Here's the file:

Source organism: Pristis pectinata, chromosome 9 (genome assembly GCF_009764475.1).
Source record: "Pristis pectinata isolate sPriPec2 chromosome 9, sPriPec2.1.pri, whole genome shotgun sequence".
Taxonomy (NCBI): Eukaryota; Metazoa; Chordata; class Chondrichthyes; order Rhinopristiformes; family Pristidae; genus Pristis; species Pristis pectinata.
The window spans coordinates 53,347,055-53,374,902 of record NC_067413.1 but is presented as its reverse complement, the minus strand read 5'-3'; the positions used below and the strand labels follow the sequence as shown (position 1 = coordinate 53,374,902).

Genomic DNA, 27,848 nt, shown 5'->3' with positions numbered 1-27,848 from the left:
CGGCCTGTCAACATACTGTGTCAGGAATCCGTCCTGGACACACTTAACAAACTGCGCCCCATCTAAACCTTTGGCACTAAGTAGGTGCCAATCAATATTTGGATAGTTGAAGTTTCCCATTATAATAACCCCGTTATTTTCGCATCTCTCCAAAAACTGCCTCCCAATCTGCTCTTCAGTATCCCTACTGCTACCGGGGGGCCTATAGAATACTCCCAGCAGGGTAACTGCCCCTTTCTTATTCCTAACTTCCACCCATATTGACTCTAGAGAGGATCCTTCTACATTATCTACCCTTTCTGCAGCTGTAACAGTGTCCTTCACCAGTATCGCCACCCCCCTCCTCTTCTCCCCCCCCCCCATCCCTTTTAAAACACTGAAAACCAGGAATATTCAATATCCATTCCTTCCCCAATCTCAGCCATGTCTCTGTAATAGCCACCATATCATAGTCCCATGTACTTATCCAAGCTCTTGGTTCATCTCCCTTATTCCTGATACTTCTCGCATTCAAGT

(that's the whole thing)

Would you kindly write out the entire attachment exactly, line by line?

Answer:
Source organism: Pristis pectinata, chromosome 9 (genome assembly GCF_009764475.1).
Source record: "Pristis pectinata isolate sPriPec2 chromosome 9, sPriPec2.1.pri, whole genome shotgun sequence".
Taxonomy (NCBI): Eukaryota; Metazoa; Chordata; class Chondrichthyes; order Rhinopristiformes; family Pristidae; genus Pristis; species Pristis pectinata.
The window spans coordinates 53,347,055-53,374,902 of record NC_067413.1 but is presented as its reverse complement, the minus strand read 5'-3'; the positions used below and the strand labels follow the sequence as shown (position 1 = coordinate 53,374,902).

Genomic DNA, 27,848 nt, shown 5'->3' with positions numbered 1-27,848 from the left:
CGGCCTGTCAACATACTGTGTCAGGAATCCGTCCTGGACACACTTAACAAACTGCGCCCCATCTAAACCTTTGGCACTAAGTAGGTGCCAATCAATATTTGGATAGTTGAAGTTTCCCATTATAATAACCCCGTTATTTTCGCATCTCTCCAAAAACTGCCTCCCAATCTGCTCTTCAGTATCCCTACTGCTACCGGGGGGCCTATAGAATACTCCCAGCAGGGTAACTGCCCCTTTCTTATTCCTAACTTCCACCCATATTGACTCTAGAGAGGATCCTTCTACATTATCTACCCTTTCTGCAGCTGTAACAGTGTCCTTCACCAGTATCGCCACCCCCCTCCTCTTCTCCCCCCCCCCCATCCCTTTTAAAACACTGAAAACCAGGAATATTCAATATCCATTCCTTCCCCAATCTCAGCCATGTCTCTGTAATAGCCACCATATCATAGTCCCATGTACTTATCCAAGCTCTTGGTTCATCTCCCTTATTCCTGATACTTCTCGCATTCAAGT